This software came bundled with some versions of Microsoft Windows, including Windows 3.1. (Was there also a Macintosh version of this, and Paintbrush?) Supporting various fonts and text formatting, it serves many purposes for basic word processing, with a noticable functional exception of not supporting color. Also, it does not support a spell checker, or some other features that were once considered more advanced such as grammer checking, tables, or integration with other office software like spreadsheets. It did, however, have some support for pasting images into documents. The file format of this word processor had a filename extention of .WRI since Microsoft Windows version 1.03. Microsoft KB Q32905: Windows Version History notes that the file extention of “.DOC” was used by Windows 1.01.) This software also supported Rich Text Format (*.RTF) files. (The hyperlink just provided goes to a general area, which may or might not yet have related details.)

Newer versions of Microsoft Windows came with Microsoft Wordpad, and at least some versions included a file called WRITE.EXE which either was the Wordpad executable, or was a simple wrapper executable which then ran Wordpad. Therefore, it seems that Wordpad was meant to be the successor to this software, although Wordpad did not necessarily have all of the functionality: particularly the supported file formats may have differred.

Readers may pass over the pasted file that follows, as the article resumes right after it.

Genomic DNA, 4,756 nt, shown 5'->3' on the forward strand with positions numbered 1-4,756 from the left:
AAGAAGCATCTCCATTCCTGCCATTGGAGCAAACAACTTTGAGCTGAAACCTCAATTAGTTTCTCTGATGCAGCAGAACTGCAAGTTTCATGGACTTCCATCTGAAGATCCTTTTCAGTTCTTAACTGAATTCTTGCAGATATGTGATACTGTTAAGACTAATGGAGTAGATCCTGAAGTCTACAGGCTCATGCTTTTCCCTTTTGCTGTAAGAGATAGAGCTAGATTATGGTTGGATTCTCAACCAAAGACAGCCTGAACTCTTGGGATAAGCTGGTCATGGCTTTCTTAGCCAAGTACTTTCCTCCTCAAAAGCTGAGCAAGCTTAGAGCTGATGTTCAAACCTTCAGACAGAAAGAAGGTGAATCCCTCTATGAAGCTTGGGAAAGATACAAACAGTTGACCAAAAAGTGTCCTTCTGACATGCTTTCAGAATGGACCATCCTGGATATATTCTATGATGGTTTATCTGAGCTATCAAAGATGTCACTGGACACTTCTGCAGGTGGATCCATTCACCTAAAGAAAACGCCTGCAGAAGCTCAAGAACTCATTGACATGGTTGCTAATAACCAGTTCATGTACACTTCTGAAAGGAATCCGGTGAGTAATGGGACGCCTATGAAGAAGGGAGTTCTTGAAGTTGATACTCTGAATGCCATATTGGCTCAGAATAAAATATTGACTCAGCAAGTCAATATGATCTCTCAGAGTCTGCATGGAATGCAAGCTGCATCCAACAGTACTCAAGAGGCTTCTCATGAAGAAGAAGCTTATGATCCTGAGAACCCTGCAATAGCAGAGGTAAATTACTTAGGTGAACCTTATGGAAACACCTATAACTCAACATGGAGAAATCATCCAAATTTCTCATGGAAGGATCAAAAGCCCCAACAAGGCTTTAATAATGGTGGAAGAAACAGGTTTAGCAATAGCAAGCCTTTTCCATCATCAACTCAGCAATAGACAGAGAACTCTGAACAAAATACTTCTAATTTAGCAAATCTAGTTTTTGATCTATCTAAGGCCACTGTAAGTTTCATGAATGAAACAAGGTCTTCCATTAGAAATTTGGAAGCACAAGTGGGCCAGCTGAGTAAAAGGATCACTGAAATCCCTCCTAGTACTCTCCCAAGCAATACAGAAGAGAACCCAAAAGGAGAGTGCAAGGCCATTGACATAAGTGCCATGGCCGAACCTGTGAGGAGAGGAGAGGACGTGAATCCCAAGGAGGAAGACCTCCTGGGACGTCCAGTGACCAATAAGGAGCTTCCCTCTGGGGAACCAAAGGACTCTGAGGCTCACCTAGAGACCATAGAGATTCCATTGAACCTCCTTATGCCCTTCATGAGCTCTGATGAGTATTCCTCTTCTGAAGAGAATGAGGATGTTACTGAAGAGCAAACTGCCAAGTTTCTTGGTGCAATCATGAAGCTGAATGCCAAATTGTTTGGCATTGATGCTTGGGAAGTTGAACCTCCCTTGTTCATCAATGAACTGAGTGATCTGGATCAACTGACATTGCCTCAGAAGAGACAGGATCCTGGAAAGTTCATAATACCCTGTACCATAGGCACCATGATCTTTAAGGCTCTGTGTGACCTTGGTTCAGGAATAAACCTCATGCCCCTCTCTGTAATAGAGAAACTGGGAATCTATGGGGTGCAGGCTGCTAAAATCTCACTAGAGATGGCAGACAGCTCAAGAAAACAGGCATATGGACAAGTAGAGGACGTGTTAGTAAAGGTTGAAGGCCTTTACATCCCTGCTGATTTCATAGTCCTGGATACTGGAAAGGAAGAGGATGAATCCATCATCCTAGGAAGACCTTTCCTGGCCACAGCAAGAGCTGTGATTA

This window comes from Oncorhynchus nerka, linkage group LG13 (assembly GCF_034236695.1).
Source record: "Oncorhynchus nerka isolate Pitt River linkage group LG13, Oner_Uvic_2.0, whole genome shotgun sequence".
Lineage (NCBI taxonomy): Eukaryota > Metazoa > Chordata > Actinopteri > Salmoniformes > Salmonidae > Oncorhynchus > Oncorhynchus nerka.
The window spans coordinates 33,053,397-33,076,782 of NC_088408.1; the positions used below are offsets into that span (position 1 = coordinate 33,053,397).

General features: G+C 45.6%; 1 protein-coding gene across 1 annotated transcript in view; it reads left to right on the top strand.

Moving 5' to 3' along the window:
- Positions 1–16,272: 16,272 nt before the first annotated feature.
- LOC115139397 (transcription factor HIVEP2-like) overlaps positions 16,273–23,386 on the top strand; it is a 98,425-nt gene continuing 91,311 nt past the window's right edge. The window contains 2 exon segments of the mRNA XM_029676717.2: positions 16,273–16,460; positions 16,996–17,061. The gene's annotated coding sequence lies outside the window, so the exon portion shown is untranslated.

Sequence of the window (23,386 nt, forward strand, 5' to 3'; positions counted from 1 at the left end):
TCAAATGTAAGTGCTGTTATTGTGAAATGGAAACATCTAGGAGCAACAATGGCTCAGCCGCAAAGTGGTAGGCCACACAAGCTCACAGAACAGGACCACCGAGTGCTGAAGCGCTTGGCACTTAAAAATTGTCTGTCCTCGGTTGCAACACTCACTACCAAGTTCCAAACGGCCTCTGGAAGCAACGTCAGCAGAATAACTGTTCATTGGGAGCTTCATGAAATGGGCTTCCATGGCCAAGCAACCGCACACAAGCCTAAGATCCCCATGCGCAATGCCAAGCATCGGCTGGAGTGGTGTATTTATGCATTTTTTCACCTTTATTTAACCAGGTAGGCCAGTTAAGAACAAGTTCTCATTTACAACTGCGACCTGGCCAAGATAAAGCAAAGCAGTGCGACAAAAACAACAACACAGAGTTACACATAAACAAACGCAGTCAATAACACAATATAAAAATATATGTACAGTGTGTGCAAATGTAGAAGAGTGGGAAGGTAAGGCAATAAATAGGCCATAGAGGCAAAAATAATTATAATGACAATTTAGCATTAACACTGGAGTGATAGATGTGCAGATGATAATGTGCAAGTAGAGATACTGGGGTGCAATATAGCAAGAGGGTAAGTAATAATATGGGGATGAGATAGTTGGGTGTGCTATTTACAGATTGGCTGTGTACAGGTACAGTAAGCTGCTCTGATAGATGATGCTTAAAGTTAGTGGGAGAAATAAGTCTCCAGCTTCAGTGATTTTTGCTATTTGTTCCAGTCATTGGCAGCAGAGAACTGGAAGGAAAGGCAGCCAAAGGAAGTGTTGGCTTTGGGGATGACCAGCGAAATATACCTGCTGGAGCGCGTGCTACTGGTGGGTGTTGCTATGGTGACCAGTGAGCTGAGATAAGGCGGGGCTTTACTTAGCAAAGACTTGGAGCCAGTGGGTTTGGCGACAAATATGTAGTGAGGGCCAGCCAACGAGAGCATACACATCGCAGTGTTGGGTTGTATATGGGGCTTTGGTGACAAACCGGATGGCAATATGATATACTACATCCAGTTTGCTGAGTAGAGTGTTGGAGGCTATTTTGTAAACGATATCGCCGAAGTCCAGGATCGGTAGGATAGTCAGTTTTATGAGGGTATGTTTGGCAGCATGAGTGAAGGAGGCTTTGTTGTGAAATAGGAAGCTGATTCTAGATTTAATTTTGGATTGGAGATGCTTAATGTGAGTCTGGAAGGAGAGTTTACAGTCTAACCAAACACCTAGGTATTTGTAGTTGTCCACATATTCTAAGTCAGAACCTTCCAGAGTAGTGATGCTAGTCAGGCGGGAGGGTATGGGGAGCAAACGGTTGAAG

Google's Offerings
Google Docs
See info about office software suites: section on Google Docs.
Google Cache

Note: If the intent is just to view a document with one of Microsoft Word's native formats, especially just for the purposes of searching for text or reading text, using Google's Cache may be a faster method. See: Google Cache conversion to HTML files.

[#msword]: Microsoft Word

This softare may be officially called “Microsoft Word” or, depending on the version, it might instead have an official name of “Microsoft Office Word”.

Viewing documents (with software which requires Microsoft Windows but is otherwise available at no cost)
For versions up to Word 2003, see TOOGAM's Software Archive: Word processor viewing software. Note that there have been newer releases of Office (Office 2007 and Office 2010).
Modifying/creating such documents

Microsoft Word may be available. (Additionally, other word processors can also support Word's documents. Support for Microsoft Word's documents is rather good. (With older software, such as software released near the start of the third millenium, compatibility by other software was less stellar.)

Word XP/2002

Support for additional file formats can be added.

Support for Office Open XML formats

For:

  • Office 2000
  • Office XP Service Pack 3
  • Office 2003 Service Pack 3